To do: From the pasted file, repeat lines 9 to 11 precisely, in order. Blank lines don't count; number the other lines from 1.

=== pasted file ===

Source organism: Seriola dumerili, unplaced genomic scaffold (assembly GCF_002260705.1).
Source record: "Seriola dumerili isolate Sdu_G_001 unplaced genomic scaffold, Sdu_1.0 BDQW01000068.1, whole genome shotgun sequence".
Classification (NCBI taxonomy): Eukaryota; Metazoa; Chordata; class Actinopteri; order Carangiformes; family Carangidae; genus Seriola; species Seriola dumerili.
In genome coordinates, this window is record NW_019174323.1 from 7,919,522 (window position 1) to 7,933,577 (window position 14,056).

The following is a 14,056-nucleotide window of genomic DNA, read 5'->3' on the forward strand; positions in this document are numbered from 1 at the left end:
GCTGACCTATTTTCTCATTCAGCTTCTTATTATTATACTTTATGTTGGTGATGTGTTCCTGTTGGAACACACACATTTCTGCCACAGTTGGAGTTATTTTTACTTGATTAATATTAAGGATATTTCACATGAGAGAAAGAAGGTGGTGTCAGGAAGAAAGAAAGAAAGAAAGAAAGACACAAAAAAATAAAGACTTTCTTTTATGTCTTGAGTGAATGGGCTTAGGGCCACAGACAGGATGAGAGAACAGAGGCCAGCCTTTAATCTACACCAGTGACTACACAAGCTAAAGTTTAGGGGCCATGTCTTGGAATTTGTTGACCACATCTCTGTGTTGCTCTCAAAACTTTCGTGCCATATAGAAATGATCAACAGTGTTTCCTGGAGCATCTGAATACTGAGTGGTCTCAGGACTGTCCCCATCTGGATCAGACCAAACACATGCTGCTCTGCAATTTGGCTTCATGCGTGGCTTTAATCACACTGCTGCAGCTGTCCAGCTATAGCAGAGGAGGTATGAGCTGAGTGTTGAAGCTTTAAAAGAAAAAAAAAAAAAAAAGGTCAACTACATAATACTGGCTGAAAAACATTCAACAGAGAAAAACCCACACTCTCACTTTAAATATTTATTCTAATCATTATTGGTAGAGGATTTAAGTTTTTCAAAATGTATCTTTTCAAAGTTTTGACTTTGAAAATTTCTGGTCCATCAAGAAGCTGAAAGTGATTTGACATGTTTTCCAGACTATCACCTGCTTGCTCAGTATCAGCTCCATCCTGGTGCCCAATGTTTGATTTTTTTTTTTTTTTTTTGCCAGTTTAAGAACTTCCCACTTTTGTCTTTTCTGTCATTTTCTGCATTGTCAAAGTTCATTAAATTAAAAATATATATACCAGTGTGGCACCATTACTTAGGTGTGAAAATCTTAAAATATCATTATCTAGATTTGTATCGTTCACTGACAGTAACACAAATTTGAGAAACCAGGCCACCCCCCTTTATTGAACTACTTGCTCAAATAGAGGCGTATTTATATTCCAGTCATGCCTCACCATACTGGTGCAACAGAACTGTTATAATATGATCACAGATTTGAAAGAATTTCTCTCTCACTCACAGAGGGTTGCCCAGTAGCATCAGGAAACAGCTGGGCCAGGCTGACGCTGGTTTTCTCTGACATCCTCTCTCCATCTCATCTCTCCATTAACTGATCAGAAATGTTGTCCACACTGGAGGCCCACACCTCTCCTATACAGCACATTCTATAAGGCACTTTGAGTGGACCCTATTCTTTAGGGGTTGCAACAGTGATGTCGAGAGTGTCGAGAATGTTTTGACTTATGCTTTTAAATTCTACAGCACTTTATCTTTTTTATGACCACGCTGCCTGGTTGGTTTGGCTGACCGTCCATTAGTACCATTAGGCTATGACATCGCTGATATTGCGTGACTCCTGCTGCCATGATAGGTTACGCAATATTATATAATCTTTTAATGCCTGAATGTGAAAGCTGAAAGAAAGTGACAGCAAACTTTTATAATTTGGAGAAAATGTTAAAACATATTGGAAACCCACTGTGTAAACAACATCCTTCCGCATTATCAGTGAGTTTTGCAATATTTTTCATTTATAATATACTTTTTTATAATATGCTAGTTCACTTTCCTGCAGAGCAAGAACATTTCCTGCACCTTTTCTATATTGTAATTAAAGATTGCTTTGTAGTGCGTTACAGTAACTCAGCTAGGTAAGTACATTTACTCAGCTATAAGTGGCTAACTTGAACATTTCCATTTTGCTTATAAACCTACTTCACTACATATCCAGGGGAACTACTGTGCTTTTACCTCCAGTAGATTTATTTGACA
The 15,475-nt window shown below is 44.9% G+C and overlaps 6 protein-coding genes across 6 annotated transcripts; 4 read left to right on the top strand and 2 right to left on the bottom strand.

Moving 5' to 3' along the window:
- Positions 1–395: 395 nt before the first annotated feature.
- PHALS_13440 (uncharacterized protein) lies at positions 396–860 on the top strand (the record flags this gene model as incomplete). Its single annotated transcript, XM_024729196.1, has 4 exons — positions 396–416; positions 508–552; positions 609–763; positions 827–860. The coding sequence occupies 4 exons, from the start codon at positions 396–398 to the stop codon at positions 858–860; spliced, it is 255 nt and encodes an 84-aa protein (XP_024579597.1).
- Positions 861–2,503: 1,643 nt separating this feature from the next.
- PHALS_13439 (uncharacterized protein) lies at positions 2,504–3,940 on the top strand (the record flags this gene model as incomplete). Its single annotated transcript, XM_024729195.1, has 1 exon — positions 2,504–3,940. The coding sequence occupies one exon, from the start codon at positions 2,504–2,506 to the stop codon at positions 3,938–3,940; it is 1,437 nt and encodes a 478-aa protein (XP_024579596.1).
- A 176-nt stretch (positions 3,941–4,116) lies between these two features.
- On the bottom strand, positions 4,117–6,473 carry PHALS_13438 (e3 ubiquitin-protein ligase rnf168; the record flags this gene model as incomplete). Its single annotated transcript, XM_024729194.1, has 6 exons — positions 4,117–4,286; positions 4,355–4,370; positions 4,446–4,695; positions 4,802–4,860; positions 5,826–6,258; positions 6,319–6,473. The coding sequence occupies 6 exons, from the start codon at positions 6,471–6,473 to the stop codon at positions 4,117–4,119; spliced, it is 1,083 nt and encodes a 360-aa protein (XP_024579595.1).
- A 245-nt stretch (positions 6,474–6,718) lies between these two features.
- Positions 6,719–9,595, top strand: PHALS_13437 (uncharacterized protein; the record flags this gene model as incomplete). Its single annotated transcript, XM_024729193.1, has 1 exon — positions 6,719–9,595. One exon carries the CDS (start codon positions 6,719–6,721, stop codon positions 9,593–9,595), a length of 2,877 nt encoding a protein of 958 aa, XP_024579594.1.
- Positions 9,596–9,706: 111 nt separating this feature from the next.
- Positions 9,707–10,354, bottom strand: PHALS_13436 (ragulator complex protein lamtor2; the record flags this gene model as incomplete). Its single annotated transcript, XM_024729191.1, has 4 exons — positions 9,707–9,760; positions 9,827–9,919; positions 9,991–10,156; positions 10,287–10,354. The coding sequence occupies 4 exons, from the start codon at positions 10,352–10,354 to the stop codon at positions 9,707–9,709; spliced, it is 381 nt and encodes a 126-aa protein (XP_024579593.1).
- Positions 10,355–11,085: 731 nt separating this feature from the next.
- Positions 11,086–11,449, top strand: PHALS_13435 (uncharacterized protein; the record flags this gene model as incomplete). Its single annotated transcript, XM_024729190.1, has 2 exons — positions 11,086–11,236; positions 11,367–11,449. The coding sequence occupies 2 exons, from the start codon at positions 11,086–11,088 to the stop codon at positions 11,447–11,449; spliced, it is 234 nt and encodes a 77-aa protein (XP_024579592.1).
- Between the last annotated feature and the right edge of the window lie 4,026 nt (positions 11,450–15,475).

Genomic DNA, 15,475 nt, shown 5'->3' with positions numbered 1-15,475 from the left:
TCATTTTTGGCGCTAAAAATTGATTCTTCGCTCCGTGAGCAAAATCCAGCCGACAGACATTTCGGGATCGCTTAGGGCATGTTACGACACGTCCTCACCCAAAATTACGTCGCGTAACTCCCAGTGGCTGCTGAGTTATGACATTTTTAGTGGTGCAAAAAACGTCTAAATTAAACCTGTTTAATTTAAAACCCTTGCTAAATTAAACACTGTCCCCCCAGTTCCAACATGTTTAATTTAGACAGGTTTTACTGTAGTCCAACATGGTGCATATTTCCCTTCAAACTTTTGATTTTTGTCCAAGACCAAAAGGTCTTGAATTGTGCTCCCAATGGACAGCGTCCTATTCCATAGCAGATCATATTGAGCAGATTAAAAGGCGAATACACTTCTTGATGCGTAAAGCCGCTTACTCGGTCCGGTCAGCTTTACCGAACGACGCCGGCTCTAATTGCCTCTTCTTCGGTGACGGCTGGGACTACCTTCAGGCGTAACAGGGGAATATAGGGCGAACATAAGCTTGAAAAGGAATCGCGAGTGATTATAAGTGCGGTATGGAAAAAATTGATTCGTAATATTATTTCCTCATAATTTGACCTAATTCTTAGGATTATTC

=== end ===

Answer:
- Positions 1–395: 395 nt before the first annotated feature.
- PHALS_13440 (uncharacterized protein) lies at positions 396–860 on the top strand (the record flags this gene model as incomplete). Its single annotated transcript, XM_024729196.1, has 4 exons — positions 396–416; positions 508–552; positions 609–763; positions 827–860. The coding sequence occupies 4 exons, from the start codon at positions 396–398 to the stop codon at positions 858–860; spliced, it is 255 nt and encodes an 84-aa protein (XP_024579597.1).
- Positions 861–2,503: 1,643 nt separating this feature from the next.